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History of English Language - Brigit Viney



A world language

The English language is spoken today in parts of Europe, the Americas, Asia, Africa, Australia, New Zealand, and in some of the islands of the Atlantic, Indian, and Pacific Oceans. It is spoken as a first language by 370 to 400 million people. It is also used as a second language by a similar number of people, and as a foreign language by hundreds of millions more. English is probably used in some way by about a quarter of all the people in the world. Because so many people, in so many places, speak or use English, it is often called a 'world language'.

Who uses English, and why is it such a widely spoken language? In countries like Britain and the US, English is the first language of most people: in other words, it is the first language people learn as children and they communicate in English all the time. In other countries, like India, Kenya, Singapore, and Papua New Guinea, large numbers of people use English as a second language. They have their own first language, but because English is one of the official languages, they use it in education, business, government, radio, and television. Finally, in many countries, English is taught in schools as a foreign language, but it is not an official language.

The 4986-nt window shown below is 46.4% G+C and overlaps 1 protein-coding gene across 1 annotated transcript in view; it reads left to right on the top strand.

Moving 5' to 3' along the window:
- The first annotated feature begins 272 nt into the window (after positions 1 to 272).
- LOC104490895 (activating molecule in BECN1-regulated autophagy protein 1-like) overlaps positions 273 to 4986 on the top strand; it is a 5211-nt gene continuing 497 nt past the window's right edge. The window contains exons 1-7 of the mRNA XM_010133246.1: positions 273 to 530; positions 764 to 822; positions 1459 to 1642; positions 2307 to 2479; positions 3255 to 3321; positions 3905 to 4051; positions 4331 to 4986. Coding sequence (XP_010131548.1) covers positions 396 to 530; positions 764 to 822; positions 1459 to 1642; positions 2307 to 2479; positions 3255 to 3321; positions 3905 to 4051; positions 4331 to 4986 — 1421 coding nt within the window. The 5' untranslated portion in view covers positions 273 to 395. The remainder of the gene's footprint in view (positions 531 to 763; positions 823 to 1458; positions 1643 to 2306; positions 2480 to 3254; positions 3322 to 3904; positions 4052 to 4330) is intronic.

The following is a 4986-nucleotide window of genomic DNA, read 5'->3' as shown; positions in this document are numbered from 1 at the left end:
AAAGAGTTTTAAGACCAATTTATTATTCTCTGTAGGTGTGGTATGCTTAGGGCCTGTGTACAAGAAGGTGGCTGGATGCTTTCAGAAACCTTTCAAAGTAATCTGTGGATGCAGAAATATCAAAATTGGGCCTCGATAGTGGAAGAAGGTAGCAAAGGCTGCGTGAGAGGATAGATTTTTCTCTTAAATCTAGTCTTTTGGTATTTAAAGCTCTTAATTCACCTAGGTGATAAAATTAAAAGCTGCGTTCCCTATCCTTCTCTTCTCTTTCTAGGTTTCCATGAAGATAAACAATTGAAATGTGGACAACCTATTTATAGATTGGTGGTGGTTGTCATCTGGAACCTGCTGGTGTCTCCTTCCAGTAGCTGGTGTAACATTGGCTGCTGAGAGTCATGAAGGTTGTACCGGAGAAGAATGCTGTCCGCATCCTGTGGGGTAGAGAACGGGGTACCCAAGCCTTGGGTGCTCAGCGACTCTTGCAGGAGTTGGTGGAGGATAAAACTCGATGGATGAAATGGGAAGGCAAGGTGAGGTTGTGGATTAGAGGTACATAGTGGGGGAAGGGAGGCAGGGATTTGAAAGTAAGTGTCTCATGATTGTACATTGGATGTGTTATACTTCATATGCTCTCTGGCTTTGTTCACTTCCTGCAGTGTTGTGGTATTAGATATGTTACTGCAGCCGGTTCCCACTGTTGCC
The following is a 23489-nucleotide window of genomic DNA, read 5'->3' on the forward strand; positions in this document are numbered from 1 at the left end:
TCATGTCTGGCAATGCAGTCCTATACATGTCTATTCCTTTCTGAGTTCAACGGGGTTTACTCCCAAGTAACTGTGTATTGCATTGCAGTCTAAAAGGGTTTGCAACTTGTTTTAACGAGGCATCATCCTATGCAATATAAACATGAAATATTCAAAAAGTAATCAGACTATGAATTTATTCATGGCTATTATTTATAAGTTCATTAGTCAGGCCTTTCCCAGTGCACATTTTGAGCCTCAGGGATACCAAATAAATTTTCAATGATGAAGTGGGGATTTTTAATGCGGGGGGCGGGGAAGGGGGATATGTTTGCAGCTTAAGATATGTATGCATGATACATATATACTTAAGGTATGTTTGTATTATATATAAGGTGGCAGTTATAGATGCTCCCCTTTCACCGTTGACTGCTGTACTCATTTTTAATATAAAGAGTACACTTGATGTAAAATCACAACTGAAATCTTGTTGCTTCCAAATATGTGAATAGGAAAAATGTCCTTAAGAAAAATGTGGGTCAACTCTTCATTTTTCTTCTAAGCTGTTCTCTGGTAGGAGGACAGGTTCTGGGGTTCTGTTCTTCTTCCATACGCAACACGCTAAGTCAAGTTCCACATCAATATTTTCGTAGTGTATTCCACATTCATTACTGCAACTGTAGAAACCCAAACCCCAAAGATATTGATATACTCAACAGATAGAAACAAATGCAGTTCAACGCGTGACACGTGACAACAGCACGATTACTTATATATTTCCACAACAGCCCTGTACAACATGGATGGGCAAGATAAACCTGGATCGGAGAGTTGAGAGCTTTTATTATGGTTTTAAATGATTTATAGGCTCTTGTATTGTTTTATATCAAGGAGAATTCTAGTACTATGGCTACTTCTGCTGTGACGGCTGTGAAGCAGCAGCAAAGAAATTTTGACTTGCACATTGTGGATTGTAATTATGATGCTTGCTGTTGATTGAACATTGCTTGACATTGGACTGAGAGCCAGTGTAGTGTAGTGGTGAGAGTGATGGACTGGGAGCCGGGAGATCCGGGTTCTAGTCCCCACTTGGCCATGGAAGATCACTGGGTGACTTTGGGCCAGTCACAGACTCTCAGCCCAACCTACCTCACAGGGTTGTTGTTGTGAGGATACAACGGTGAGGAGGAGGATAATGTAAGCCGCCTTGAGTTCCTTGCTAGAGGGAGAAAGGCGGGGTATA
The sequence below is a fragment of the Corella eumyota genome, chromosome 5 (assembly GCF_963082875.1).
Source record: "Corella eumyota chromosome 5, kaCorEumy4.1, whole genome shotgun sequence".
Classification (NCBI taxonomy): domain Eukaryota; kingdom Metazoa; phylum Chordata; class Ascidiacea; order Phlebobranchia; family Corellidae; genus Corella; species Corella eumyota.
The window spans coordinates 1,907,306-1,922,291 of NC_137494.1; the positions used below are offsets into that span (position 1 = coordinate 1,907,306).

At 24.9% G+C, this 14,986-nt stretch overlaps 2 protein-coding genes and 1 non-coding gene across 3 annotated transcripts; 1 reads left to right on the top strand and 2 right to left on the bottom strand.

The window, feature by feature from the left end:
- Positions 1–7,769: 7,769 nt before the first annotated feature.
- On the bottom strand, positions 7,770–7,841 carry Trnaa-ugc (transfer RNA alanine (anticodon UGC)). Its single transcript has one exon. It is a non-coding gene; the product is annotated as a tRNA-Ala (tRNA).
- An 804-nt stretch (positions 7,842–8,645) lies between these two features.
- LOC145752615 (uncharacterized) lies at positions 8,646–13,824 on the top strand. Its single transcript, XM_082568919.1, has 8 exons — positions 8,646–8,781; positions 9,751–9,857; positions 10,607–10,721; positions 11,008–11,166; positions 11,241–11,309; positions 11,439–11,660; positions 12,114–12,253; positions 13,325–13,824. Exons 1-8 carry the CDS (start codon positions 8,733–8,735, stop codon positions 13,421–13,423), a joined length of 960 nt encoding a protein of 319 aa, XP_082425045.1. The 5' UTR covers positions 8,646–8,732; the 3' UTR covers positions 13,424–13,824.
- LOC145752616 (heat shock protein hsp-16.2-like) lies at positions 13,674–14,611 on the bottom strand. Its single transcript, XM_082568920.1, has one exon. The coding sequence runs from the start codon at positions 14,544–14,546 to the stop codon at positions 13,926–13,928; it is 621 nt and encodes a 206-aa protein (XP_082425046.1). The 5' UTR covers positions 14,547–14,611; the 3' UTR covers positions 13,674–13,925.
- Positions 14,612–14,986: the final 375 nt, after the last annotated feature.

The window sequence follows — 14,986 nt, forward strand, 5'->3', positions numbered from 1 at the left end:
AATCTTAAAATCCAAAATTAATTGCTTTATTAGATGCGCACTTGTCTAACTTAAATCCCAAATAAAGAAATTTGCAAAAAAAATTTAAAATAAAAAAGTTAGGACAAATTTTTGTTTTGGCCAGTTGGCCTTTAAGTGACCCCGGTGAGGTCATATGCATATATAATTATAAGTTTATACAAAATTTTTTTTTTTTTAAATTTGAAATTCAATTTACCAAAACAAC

English is also used for many different kinds of international communication. People in science, medicine, and business often communicate in English. English is the language of much of the world's pop music and films. The 'languages' of international sea and air traffic control, known as 'Seaspeak' and 'Airspeak', use English. They use a small number of English words and sentences to make communication clearer and simpler. (For example, in Seaspeak instead of saying 'Sorry, what was that?' or 'What did you say?' you say 'Say again'.) Much of the world's news is reported in English on television, the radio, the Internet, or in newspapers.